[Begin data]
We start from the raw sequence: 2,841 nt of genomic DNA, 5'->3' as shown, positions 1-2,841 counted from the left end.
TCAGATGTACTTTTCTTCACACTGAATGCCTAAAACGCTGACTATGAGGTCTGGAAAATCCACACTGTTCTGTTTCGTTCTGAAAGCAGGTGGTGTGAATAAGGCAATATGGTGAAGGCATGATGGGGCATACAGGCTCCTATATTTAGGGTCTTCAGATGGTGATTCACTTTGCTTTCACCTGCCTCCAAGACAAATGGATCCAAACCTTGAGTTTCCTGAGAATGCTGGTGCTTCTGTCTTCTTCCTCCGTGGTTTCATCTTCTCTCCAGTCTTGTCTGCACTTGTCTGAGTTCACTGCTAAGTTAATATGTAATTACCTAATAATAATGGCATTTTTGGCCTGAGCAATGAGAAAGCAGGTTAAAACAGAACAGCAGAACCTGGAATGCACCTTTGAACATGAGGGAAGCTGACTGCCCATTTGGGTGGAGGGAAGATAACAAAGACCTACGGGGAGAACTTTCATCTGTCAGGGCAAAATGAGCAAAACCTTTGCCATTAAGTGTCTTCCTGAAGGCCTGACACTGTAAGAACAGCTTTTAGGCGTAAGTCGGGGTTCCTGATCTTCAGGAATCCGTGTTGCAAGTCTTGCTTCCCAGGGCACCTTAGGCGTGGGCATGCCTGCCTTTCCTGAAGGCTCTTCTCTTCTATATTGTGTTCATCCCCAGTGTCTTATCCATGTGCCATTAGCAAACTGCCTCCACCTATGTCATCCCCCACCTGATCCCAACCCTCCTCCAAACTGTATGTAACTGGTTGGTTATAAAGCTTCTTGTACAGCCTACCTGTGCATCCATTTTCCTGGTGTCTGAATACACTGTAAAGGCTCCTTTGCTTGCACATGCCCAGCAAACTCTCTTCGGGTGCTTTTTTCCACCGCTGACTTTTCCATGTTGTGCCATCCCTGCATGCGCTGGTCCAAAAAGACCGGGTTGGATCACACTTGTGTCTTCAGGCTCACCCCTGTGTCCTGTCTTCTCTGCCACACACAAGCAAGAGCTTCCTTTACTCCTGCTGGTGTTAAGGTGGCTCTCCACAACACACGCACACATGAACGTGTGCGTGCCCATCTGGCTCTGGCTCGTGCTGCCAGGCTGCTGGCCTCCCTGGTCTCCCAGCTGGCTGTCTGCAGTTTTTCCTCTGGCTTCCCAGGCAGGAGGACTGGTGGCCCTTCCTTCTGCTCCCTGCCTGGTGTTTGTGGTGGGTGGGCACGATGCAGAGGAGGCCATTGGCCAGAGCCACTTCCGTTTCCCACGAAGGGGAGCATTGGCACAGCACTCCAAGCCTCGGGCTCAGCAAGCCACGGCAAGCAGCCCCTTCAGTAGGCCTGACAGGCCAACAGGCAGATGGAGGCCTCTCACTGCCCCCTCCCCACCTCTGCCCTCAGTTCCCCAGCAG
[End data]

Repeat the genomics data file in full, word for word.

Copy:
We start from the raw sequence: 2,841 nt of genomic DNA, 5'->3' as shown, positions 1-2,841 counted from the left end.
TCAGATGTACTTTTCTTCACACTGAATGCCTAAAACGCTGACTATGAGGTCTGGAAAATCCACACTGTTCTGTTTCGTTCTGAAAGCAGGTGGTGTGAATAAGGCAATATGGTGAAGGCATGATGGGGCATACAGGCTCCTATATTTAGGGTCTTCAGATGGTGATTCACTTTGCTTTCACCTGCCTCCAAGACAAATGGATCCAAACCTTGAGTTTCCTGAGAATGCTGGTGCTTCTGTCTTCTTCCTCCGTGGTTTCATCTTCTCTCCAGTCTTGTCTGCACTTGTCTGAGTTCACTGCTAAGTTAATATGTAATTACCTAATAATAATGGCATTTTTGGCCTGAGCAATGAGAAAGCAGGTTAAAACAGAACAGCAGAACCTGGAATGCACCTTTGAACATGAGGGAAGCTGACTGCCCATTTGGGTGGAGGGAAGATAACAAAGACCTACGGGGAGAACTTTCATCTGTCAGGGCAAAATGAGCAAAACCTTTGCCATTAAGTGTCTTCCTGAAGGCCTGACACTGTAAGAACAGCTTTTAGGCGTAAGTCGGGGTTCCTGATCTTCAGGAATCCGTGTTGCAAGTCTTGCTTCCCAGGGCACCTTAGGCGTGGGCATGCCTGCCTTTCCTGAAGGCTCTTCTCTTCTATATTGTGTTCATCCCCAGTGTCTTATCCATGTGCCATTAGCAAACTGCCTCCACCTATGTCATCCCCCACCTGATCCCAACCCTCCTCCAAACTGTATGTAACTGGTTGGTTATAAAGCTTCTTGTACAGCCTACCTGTGCATCCATTTTCCTGGTGTCTGAATACACTGTAAAGGCTCCTTTGCTTGCACATGCCCAGCAAACTCTCTTCGGGTGCTTTTTTCCACCGCTGACTTTTCCATGTTGTGCCATCCCTGCATGCGCTGGTCCAAAAAGACCGGGTTGGATCACACTTGTGTCTTCAGGCTCACCCCTGTGTCCTGTCTTCTCTGCCACACACAAGCAAGAGCTTCCTTTACTCCTGCTGGTGTTAAGGTGGCTCTCCACAACACACGCACACATGAACGTGTGCGTGCCCATCTGGCTCTGGCTCGTGCTGCCAGGCTGCTGGCCTCCCTGGTCTCCCAGCTGGCTGTCTGCAGTTTTTCCTCTGGCTTCCCAGGCAGGAGGACTGGTGGCCCTTCCTTCTGCTCCCTGCCTGGTGTTTGTGGTGGGTGGGCACGATGCAGAGGAGGCCATTGGCCAGAGCCACTTCCGTTTCCCACGAAGGGGAGCATTGGCACAGCACTCCAAGCCTCGGGCTCAGCAAGCCACGGCAAGCAGCCCCTTCAGTAGGCCTGACAGGCCAACAGGCAGATGGAGGCCTCTCACTGCCCCCTCCCCACCTCTGCCCTCAGTTCCCCAGCAG